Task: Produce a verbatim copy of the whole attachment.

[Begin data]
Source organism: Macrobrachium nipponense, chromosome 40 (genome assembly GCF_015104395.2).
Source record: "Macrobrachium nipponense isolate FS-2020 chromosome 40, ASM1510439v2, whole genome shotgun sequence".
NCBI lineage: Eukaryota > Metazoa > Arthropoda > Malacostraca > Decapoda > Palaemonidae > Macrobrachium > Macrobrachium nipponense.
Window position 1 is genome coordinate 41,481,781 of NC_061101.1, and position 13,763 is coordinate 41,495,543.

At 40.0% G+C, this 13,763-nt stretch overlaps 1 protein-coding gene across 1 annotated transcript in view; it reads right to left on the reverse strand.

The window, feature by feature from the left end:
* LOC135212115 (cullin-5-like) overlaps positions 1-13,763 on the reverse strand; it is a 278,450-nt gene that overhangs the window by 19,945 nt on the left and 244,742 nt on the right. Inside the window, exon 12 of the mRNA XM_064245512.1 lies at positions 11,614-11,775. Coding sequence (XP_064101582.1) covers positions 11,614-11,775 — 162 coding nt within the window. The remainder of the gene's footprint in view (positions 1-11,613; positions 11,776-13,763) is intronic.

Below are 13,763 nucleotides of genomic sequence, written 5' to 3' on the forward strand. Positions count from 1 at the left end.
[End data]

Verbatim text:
Source organism: Macrobrachium nipponense, chromosome 40 (genome assembly GCF_015104395.2).
Source record: "Macrobrachium nipponense isolate FS-2020 chromosome 40, ASM1510439v2, whole genome shotgun sequence".
NCBI lineage: Eukaryota > Metazoa > Arthropoda > Malacostraca > Decapoda > Palaemonidae > Macrobrachium > Macrobrachium nipponense.
Window position 1 is genome coordinate 41,481,781 of NC_061101.1, and position 13,763 is coordinate 41,495,543.

At 40.0% G+C, this 13,763-nt stretch overlaps 1 protein-coding gene across 1 annotated transcript in view; it reads right to left on the reverse strand.

The window, feature by feature from the left end:
* LOC135212115 (cullin-5-like) overlaps positions 1-13,763 on the reverse strand; it is a 278,450-nt gene that overhangs the window by 19,945 nt on the left and 244,742 nt on the right. Inside the window, exon 12 of the mRNA XM_064245512.1 lies at positions 11,614-11,775. Coding sequence (XP_064101582.1) covers positions 11,614-11,775 — 162 coding nt within the window. The remainder of the gene's footprint in view (positions 1-11,613; positions 11,776-13,763) is intronic.

Below are 13,763 nucleotides of genomic sequence, written 5' to 3' on the forward strand. Positions count from 1 at the left end.